The Christmas Tree and Neapolitan Baroque Creche
A decades-old holiday tradition still dazzles.
Fri Oct 24 2008
For more than 40 years, a 20-foot blue spruce in the Metropolitan Museum of Art’s Medieval Sculpture Hall has captivated visitors, who come to gape at the angels and cherubs draped on its candlelit boughs and the elaborate Nativity scene assembled at its base. Colorful, luxe costumes enhance the exquisitely modeled figures, all of which were handmade in 18th-century Naples. Little kids are in luck if they want a close-up look at the details: They’re at eye level with the multicultural procession grouped around the Christ Child.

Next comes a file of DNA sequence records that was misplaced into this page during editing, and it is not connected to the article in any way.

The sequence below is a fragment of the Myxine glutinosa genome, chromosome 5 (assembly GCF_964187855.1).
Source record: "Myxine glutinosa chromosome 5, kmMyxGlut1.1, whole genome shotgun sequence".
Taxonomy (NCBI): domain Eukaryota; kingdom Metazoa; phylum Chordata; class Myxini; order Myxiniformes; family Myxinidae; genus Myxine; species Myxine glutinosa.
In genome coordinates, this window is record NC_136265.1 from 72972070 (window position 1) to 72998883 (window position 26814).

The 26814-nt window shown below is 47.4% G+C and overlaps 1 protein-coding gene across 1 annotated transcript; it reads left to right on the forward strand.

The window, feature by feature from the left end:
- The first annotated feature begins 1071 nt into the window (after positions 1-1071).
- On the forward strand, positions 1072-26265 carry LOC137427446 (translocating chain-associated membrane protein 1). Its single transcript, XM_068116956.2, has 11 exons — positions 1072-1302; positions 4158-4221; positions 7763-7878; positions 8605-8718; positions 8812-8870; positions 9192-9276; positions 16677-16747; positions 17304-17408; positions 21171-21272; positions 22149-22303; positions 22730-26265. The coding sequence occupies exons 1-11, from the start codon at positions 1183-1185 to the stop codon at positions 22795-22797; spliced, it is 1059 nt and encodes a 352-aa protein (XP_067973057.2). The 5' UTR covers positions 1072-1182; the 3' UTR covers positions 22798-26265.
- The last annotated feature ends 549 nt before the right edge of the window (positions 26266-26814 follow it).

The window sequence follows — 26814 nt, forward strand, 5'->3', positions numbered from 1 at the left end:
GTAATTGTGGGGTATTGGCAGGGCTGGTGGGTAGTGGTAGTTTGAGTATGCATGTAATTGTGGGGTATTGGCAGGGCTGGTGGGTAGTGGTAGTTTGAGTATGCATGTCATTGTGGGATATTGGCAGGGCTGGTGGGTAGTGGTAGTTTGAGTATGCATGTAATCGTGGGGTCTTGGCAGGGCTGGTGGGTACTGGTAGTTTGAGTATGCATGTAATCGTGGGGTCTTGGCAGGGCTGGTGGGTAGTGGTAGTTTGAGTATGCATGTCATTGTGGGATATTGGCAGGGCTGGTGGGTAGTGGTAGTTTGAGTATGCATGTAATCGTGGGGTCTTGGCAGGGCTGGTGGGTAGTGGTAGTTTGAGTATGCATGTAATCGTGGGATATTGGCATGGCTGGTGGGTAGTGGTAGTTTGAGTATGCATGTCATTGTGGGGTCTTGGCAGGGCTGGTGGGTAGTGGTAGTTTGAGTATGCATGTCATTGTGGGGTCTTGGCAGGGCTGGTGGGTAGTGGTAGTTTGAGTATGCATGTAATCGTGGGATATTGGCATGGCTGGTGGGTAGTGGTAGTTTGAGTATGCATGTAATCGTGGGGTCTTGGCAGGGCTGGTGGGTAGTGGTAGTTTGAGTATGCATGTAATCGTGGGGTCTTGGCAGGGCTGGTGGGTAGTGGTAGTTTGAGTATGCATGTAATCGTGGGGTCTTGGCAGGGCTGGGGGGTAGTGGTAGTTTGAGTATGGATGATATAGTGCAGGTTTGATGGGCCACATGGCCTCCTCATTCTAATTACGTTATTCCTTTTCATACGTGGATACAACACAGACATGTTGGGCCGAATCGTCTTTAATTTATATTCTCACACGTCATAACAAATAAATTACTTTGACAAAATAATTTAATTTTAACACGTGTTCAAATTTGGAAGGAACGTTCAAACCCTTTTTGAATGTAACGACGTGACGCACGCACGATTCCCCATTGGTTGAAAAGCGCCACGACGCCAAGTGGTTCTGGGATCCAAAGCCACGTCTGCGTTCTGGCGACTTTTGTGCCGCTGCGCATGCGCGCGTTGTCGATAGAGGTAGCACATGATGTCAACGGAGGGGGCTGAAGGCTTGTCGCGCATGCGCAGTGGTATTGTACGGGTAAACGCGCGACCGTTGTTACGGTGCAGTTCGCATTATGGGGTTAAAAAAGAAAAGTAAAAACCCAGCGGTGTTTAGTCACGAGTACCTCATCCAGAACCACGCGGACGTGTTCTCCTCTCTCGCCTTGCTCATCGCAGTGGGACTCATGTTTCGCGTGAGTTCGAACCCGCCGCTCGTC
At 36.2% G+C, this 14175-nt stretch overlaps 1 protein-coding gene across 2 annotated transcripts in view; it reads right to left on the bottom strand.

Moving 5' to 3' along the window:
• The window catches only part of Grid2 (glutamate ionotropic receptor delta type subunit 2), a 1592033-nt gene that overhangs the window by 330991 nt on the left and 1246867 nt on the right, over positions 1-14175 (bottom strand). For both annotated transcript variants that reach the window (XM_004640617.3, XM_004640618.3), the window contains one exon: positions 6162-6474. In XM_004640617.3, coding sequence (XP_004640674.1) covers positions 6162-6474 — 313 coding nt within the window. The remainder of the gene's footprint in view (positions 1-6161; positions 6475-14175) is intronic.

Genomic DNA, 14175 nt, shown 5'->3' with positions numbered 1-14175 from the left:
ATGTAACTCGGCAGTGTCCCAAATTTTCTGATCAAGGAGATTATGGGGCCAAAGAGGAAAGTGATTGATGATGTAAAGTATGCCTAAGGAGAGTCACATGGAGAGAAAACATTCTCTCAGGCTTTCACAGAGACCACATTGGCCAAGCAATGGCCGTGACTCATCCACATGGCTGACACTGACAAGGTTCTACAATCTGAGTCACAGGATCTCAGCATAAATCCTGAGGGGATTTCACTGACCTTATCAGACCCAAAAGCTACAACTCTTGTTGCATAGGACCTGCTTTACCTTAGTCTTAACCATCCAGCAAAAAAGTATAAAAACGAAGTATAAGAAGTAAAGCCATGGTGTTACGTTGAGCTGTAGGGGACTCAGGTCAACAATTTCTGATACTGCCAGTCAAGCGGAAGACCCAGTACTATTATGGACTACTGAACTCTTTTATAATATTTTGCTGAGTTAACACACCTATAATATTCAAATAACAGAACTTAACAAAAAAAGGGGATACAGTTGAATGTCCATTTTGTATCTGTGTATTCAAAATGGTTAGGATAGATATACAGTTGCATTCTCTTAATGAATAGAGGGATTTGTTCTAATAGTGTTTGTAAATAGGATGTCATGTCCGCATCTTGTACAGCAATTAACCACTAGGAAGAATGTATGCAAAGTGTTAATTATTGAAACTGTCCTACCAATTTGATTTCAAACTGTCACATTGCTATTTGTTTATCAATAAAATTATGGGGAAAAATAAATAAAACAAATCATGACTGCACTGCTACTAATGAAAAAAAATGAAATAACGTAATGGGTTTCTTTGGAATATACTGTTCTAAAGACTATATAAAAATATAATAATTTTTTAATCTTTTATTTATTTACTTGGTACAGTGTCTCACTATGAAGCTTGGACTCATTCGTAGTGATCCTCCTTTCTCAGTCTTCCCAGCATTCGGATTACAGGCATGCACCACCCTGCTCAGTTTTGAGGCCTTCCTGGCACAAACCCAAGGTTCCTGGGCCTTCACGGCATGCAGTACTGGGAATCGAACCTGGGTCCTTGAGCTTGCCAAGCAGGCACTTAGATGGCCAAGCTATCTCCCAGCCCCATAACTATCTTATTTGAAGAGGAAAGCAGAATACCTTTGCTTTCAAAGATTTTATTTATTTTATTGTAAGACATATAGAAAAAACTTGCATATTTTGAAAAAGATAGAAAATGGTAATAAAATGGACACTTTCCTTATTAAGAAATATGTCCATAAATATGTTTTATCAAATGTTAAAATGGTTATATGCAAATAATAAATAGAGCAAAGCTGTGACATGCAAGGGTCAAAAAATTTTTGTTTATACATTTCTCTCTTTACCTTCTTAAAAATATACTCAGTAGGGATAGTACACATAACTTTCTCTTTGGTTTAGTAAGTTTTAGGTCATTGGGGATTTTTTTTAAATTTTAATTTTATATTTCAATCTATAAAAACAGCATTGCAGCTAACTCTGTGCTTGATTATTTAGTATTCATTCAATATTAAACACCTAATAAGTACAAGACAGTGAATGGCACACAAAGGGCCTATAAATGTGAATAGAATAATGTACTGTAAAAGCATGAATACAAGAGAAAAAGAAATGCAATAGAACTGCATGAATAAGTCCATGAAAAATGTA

There’s a family story behind this artful scene. The first of its 200 or so shepherds, kings, villagers and animals were donated to the museum in 1964 by Loretta Hines Howard, who'd begun collecting them in the 1920s. Howard came up with the idea of displaying the Nativity figures, a Roman Catholic custom perfected in Naples, in conjunction with a Christmas tree, a convention among Protestant groups in northern Europe, and she loaned her crèche to the Met for an initial seasonal display in 1957. She donated her collection with the understanding that she and her family would remain involved in its yuletide exhibition. Following Howard’s death in 1982, her daughter and granddaughter, Linn Howard and Andrea Selby, have carried on with the display, adding new settings and figures every year. The results of this clan’s astonishing effort have inspired countless families to establish a tradition of their own: an annual trip to gawk at the whole shebang.—Ashley WelchThe Christmas Tree and Neapolitan Baroque Crèche are on view at the Metropolitan Museum of Art through Jan 6, 2010.